(July 24): Boeing Co investors can bank on the planemaker for another stellar quarter.
Strong deliveries in the second quarter, several strategic deals and a stable cash flow has ensured big returns for Boeing shareholders over the past year, with the stock gaining nearly 67 percent, compared to a 14 percent bump for the rest of the market. While intensifying concerns about a trade war have taken some of the shine off, Boeing is still the biggest gainer in the Dow Jones Industrial Average over the past 12 months.
Credit Suisse analyst Robert Spingarn expects an “excellent quarter,” helped by “decent” deliveries at Boeing’s commercial airplanes segment and “continued operational excellence across the business.”
Here are the top things to watch out for when Boeing reports second-quarter results Wednesday before the market open. Shares of the company gained as much as 1.6 percent in early session trading on Tuesday.
The planemaker is expected to slightly raise its profit outlook for the full year, with consensus analysts’ estimate standing at US$14.53, compared with Boeing’s guidance range of US$14.30 to US$14.50.
“BA hiked earnings per share & cash flow guide on the first-quarter call, but there may be additional upside given robust airline traffic and a favorable production environment,” Cowen analyst Cai von Rumohr wrote in a note dated July 11.
Profit for the second quarter is expected to reach US$3.25 per share, on revenue of US$24.04 billion.
Boeing’s stunning cash flow growth is expected to continue, further fueling shares. According to Bloomberg data drawn from three analysts, free cash flow for the quarter will total about US$2.11 billion.
Credit Suisse’s Robert Spingarn, who is not included in the Bloomberg poll, expects free cash flow of about US$3.4 billion, which he said may face some moderate headwinds from lower military aircraft deliveries and potentially weaker cash margins on 787s.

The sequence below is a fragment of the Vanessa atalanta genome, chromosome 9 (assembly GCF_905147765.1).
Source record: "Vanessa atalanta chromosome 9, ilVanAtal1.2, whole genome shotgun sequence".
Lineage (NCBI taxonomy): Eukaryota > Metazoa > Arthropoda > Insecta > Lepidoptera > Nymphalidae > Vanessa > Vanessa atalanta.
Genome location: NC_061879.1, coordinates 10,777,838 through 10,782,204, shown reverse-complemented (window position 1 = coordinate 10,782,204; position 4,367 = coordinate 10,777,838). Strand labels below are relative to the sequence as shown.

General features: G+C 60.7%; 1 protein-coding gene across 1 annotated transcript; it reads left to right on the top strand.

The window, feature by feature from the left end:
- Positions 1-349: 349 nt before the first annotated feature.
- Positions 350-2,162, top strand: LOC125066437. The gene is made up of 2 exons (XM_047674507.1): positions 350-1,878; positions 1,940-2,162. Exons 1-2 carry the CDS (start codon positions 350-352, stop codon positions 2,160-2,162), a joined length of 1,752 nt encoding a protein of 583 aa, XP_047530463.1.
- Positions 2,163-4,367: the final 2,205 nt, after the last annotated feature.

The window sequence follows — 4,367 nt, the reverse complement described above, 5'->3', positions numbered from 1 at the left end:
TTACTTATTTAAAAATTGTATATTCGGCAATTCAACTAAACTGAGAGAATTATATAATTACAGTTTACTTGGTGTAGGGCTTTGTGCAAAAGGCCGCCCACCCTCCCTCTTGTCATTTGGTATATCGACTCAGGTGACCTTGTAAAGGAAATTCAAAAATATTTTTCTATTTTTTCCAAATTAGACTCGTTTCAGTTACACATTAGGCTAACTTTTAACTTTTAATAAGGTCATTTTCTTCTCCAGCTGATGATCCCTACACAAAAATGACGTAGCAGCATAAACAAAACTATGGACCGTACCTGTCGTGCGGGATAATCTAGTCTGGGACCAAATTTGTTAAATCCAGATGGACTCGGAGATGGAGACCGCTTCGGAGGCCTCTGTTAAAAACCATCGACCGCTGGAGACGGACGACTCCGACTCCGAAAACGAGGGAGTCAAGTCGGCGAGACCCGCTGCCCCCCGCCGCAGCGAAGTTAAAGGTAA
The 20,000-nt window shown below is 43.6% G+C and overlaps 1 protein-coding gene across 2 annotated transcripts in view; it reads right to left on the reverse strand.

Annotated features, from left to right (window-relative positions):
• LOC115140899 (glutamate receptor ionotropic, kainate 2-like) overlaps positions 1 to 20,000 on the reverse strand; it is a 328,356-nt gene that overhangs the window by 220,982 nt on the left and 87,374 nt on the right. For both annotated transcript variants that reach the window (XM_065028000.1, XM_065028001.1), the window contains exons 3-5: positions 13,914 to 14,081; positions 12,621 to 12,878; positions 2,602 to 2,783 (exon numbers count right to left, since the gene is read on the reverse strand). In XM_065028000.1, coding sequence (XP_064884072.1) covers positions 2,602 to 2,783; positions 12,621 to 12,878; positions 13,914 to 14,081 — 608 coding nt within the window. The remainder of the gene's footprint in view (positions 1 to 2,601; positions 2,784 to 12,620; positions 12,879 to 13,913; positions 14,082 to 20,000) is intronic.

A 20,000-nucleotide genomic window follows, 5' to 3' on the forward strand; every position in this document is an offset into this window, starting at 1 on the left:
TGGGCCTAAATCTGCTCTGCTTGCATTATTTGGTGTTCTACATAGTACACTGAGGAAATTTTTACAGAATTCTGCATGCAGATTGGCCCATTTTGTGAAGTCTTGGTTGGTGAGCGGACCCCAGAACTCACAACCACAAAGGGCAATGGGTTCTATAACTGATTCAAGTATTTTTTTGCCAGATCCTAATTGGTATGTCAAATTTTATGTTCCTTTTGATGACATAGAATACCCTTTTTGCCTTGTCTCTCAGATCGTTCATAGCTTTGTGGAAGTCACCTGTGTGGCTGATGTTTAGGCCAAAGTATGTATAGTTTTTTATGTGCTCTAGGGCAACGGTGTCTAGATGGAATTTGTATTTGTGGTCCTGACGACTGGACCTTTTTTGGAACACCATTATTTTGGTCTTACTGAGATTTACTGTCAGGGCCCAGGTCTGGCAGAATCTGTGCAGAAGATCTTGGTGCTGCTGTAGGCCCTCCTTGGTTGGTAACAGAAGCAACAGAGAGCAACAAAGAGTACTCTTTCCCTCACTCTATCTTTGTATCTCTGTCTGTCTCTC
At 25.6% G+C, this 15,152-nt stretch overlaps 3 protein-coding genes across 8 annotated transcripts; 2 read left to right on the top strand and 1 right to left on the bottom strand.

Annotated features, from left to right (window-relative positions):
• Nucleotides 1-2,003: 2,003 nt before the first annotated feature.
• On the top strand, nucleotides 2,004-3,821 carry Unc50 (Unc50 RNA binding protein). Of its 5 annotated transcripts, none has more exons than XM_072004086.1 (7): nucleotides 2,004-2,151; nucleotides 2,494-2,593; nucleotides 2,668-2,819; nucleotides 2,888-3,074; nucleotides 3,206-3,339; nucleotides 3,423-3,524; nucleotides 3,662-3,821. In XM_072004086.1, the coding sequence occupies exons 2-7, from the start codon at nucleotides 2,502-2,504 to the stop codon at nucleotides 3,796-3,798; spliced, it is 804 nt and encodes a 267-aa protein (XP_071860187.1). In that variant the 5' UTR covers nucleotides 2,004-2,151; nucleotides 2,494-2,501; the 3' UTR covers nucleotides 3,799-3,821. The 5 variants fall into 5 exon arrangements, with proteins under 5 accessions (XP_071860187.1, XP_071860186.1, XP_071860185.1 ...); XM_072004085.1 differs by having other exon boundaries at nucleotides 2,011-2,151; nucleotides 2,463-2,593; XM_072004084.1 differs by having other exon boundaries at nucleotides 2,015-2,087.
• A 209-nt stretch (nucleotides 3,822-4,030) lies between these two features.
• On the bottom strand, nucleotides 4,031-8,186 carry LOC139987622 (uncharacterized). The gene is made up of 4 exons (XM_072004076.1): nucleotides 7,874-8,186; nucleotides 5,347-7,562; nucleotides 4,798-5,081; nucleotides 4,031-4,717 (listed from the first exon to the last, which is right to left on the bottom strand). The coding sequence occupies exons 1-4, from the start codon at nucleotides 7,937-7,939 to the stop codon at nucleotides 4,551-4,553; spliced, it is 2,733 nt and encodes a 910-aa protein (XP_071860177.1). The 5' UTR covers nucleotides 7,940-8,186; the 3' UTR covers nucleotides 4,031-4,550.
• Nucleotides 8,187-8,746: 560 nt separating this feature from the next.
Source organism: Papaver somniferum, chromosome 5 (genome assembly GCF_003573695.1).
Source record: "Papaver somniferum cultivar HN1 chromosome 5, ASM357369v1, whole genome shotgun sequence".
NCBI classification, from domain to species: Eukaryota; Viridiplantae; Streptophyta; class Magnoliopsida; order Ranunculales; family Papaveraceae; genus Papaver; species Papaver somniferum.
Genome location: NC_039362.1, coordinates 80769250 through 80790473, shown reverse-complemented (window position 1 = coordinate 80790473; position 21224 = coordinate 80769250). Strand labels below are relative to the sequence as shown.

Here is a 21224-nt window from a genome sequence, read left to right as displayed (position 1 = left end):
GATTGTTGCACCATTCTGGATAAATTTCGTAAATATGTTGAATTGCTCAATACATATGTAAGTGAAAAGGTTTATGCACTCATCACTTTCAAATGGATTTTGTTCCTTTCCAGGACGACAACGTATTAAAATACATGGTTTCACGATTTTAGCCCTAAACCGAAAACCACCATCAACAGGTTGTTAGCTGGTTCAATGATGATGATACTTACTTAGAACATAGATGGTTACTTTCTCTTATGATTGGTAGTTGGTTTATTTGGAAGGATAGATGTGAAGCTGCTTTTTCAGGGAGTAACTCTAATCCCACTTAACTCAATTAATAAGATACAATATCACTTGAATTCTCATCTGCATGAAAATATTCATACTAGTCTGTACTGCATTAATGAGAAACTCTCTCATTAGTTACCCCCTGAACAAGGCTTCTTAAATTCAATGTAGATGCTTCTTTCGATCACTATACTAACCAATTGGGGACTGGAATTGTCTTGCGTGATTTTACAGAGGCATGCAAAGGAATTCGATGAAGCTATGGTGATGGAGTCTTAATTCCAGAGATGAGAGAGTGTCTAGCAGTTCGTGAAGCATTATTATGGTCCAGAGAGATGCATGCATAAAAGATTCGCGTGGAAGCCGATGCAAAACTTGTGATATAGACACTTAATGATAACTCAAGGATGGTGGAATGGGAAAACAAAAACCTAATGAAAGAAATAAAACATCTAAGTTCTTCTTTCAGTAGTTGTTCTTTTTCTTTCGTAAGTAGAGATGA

Not every analyst, however, is betting on the robust cash flow growth to persist. Buckingham Research Group’s Richard Safran said investors could now focus on the likelihood that there may be “little upside to consensus cash flow expectations.”
“The bulk of 787 cost reduction is behind Boeing as the program proceeds down the learning curve and advances are likely to slow meaningfully given fewer production rate increases,” Safran wrote in a note to clients.
The wide range in free cash flow estimates may be explained by the volatility in the number. Melius Research’s Carter Copeland, who was included in the Bloomberg poll, said Boeing’s free cash flow “exhibits a large amount of quarterly volatility, with reported figures often coming in $1 billion or more above/below consensus due to large, discrete items.”
As the rhetoric around potential trade wars and tariffs flew over the past few months, Boeing shares took a beating as investors saw it as a proxy for sentiment toward the escalating tensions. While some of those initial jitters have calmed down, the stock is still down more than 5 percent since touching a record high in early June.
“While risks are that China could put more orders with Airbus or cancel existing orders with Boeing, we believe the long-term economic impact of China’s aircraft demand will ‘trump’ the current policy talk with limited damage to existing backlog and/or future orders,” Robert W. Baird & Co analyst Peter Arment said.
Boeing Chief Executive Officer Dennis Muilenburg has said the US-China trade dispute could be a concern for an industry that relies on the free flow of goods. Speaking at the Farnborough air show south of London last week, Muilenburg said finding a solution was “an important topic to us.”
Investors will listen closely for further detail on Boeing’s recently announced planemaking partnership with Embraer SA, its purchase of aerospace parts distributor KLX Inc and the joint venture with Safran Power Units.
“Discussion regarding recent strategic announcements is likely to be a key focus as investors seek to better understand Boeing’s strategy and appetite for further deals this year,” Credit Suisse’s Spingarn wrote.